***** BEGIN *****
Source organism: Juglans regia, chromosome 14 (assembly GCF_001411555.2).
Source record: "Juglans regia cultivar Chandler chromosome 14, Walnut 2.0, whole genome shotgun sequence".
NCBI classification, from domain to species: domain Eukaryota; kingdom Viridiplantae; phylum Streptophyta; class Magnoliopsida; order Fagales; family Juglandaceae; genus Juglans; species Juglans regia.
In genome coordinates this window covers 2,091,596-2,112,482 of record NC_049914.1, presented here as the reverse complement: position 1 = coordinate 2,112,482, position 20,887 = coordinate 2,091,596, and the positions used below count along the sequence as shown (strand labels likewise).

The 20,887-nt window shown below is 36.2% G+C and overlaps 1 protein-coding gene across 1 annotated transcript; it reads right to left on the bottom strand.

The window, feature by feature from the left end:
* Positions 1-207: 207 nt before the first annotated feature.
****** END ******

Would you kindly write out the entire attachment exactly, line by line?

Source organism: Juglans regia, chromosome 14 (assembly GCF_001411555.2).
Source record: "Juglans regia cultivar Chandler chromosome 14, Walnut 2.0, whole genome shotgun sequence".
NCBI classification, from domain to species: domain Eukaryota; kingdom Viridiplantae; phylum Streptophyta; class Magnoliopsida; order Fagales; family Juglandaceae; genus Juglans; species Juglans regia.
In genome coordinates this window covers 2,091,596-2,112,482 of record NC_049914.1, presented here as the reverse complement: position 1 = coordinate 2,112,482, position 20,887 = coordinate 2,091,596, and the positions used below count along the sequence as shown (strand labels likewise).

The 20,887-nt window shown below is 36.2% G+C and overlaps 1 protein-coding gene across 1 annotated transcript; it reads right to left on the bottom strand.

The window, feature by feature from the left end:
* Positions 1-207: 207 nt before the first annotated feature.